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Prolene is a synthetic, monofilament, nonabsorbable polypropylene suture. It is indicated for skin closure and general soft tissue approximation and ligation. Its advantages include minimal tissue reactivity and durability. Disadvantages include fragility, high plasticity, high expense, and difficulty of use compared to standard nylon sutures.
Composed of an isotactic crystalline stereoisomer of polypropylene, Prolene sutures are intended to be durable and long lasting. They are dyed blue, allowing for easy visibility against skin and when operating. It is composed of a single filament.
Prolene commonly is used in both human and veterinary medicine for skin closure. In human medicine it is used in cardiovascular, ophthalmic and neurological procedures. It is often used in conjunction with the absorbable suture Monocryl. Prolene is manufactured by Ethicon Inc., a subsidiary of Johnson and Johnson. The name Prolene is a trademark of Ethicon Inc. and is produced in Cornelia, Georgia, USA.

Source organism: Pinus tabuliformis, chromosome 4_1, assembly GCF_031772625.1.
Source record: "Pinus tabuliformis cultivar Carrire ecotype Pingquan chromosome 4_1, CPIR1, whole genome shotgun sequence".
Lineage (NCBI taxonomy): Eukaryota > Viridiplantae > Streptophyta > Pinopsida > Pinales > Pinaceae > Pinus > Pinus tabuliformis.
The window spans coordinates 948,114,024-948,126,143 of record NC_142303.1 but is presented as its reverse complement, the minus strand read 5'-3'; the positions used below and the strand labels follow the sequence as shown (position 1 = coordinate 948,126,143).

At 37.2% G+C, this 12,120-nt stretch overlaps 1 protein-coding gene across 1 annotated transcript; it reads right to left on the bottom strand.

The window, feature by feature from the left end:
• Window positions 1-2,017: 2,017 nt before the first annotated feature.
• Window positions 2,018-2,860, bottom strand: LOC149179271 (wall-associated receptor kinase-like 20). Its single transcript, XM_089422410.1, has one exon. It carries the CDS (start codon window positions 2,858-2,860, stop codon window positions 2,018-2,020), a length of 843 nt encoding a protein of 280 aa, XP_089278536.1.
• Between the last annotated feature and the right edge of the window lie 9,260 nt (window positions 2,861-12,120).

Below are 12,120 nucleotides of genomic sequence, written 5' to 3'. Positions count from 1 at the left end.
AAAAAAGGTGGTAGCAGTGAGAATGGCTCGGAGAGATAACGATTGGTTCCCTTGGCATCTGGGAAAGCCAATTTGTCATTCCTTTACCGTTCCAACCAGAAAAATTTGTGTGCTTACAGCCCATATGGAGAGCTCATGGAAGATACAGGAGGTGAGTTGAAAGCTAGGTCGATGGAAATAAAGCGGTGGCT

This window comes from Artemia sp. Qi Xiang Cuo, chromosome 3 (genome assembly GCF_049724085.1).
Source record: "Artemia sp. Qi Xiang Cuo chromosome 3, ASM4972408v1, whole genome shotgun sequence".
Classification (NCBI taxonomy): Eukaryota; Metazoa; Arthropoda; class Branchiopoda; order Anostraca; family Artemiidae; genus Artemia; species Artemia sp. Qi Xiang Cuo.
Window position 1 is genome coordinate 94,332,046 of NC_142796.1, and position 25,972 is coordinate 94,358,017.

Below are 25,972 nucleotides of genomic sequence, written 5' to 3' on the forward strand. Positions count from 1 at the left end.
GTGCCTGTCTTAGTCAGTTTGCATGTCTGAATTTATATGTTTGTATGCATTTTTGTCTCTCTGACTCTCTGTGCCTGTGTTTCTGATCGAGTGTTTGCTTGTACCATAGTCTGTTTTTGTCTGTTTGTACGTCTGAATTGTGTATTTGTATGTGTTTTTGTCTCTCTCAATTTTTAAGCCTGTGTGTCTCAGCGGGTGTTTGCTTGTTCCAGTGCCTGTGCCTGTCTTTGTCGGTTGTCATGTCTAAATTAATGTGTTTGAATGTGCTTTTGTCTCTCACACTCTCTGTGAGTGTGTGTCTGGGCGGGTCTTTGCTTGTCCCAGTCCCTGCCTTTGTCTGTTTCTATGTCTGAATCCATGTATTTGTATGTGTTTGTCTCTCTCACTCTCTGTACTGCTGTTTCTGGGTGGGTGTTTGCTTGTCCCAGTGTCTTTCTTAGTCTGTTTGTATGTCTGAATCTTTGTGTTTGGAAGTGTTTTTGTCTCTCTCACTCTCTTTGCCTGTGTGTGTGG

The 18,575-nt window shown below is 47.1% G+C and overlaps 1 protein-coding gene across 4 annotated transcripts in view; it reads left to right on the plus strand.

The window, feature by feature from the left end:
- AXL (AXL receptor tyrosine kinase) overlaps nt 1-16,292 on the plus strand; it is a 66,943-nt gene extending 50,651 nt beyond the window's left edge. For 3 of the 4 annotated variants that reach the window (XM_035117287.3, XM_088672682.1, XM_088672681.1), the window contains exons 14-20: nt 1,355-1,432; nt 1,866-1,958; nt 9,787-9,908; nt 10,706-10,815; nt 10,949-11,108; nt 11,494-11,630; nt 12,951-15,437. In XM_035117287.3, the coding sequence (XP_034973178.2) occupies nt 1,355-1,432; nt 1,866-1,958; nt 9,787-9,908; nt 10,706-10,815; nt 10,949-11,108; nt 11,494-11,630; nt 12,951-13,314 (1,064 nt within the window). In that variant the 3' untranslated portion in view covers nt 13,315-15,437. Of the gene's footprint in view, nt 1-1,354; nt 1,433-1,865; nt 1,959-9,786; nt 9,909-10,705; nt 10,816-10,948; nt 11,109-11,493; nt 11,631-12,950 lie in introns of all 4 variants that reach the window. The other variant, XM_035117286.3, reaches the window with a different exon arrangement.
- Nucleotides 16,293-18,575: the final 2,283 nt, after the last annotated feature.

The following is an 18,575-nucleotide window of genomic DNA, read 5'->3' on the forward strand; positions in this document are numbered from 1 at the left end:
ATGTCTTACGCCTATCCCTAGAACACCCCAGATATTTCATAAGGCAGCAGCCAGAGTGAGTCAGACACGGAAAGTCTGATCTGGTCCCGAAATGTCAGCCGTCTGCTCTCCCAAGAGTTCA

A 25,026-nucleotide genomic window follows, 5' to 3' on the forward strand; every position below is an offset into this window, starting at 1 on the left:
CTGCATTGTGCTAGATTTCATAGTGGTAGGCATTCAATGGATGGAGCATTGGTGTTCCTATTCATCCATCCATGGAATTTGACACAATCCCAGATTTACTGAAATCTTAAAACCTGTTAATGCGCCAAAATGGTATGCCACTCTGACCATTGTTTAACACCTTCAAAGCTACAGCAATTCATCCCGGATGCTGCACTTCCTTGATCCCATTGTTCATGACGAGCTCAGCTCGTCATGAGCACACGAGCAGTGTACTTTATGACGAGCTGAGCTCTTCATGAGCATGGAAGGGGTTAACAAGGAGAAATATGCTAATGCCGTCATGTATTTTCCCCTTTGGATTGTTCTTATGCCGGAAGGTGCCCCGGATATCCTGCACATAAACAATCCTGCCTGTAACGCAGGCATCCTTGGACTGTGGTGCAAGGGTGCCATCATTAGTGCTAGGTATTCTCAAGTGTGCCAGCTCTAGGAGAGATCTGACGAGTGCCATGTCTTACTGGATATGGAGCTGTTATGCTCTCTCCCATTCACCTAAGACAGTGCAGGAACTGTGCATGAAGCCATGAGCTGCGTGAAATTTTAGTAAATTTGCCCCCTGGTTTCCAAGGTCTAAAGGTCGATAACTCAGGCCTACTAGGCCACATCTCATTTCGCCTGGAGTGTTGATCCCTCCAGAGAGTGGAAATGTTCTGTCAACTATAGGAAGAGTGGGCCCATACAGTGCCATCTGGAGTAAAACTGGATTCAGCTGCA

Prolene has also become the mainstay of vascular anastomoses and had facilitated significant advances in cardiac and vascular surgery. It is used on both small vessels such as coronary artery bypasses and large vessels including the aorta. It is used in obstetrical practice, during cesarean sections to suture the rectus sheath of the abdominal wall because it is non-absorbable in nature and provides the sheath the due strength it deserves (rectus sheath is composed of various tendon extensions and muscle fibres and maintains the strength of the abdominal wall; if it becomes weak the abdominal contents start herniating out) it stays there forever and is also often seen during repeat cesarean section as that of the previous section.
Use in paintbrushes
Prolene is also used in the manufacture of artist's watercolour paint brushes. When carefully blended with the traditional material Siberian weasel hair, it produces a brush of comparable quality at a more economical price. See Kolinsky_sable-hair_brush.